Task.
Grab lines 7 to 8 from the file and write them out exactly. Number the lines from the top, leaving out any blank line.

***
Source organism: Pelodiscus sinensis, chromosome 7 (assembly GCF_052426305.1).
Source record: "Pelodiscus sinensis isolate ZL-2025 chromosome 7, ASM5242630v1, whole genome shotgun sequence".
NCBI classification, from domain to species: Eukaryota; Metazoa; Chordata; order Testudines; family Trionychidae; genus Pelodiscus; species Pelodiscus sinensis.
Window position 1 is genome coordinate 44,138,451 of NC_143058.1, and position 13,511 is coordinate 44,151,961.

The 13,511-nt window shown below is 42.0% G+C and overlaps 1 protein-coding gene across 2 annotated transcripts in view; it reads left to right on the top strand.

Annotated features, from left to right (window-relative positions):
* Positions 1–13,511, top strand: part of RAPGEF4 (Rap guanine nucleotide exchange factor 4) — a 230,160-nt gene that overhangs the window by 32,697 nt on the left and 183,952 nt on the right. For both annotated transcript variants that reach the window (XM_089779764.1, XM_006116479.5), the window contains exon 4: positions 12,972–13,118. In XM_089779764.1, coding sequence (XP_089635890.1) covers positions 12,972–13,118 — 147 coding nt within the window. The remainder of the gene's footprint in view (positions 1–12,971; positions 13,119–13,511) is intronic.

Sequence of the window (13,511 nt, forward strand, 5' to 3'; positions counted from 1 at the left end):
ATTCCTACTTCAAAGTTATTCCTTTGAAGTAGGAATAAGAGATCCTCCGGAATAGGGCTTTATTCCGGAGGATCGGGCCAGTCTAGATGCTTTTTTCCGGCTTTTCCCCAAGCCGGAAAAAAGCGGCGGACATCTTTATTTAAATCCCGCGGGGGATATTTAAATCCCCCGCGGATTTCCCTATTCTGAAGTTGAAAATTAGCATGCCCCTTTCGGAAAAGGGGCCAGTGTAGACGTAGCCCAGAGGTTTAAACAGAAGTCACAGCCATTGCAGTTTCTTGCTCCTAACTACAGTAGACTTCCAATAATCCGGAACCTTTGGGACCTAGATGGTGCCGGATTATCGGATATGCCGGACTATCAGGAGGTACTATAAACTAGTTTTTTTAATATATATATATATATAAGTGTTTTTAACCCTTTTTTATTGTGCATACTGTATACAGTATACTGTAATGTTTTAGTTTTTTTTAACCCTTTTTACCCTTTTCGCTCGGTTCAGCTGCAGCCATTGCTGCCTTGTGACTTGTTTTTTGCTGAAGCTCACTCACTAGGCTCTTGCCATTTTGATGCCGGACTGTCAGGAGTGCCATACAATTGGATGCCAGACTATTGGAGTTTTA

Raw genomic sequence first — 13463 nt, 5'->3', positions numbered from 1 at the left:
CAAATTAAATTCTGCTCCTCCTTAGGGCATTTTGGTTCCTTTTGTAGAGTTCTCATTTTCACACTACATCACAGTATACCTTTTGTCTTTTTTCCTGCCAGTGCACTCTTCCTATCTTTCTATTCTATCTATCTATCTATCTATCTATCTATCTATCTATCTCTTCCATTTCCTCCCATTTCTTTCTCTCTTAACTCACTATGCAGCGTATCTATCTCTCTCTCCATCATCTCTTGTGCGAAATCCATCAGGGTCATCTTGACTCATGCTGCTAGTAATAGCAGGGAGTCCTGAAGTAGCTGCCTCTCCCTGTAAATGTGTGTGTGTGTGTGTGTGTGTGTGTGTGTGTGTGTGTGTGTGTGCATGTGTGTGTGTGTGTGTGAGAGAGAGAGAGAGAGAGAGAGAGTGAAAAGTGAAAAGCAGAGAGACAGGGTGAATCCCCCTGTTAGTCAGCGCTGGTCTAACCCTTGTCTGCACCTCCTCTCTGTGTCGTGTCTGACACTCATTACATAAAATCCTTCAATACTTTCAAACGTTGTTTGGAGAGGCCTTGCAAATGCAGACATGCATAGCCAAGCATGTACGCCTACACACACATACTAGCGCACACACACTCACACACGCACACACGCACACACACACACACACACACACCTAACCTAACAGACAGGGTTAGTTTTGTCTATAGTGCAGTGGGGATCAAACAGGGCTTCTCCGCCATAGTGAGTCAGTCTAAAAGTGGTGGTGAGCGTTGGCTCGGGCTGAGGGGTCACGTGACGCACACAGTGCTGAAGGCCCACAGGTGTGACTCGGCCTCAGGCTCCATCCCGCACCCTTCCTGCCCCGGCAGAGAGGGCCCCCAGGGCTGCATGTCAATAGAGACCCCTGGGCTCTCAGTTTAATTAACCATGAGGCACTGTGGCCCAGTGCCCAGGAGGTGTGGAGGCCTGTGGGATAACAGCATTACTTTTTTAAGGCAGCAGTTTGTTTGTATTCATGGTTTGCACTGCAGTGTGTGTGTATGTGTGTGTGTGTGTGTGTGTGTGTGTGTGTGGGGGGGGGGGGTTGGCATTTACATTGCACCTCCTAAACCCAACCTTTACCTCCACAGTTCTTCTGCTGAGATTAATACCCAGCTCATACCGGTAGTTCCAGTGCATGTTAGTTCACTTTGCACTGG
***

* Positions 1–13,511, top strand: part of RAPGEF4 (Rap guanine nucleotide exchange factor 4) — a 230,160-nt gene that overhangs the window by 32,697 nt on the left and 183,952 nt on the right. For both annotated transcript variants that reach the window (XM_089779764.1, XM_006116479.5), the window contains exon 4: positions 12,972–13,118. In XM_089779764.1, coding sequence (XP_089635890.1) covers positions 12,972–13,118 — 147 coding nt within the window. The remainder of the gene's footprint in view (positions 1–12,971; positions 13,119–13,511) is intronic.

Sequence of the window (13,511 nt, forward strand, 5' to 3'; positions counted from 1 at the left end):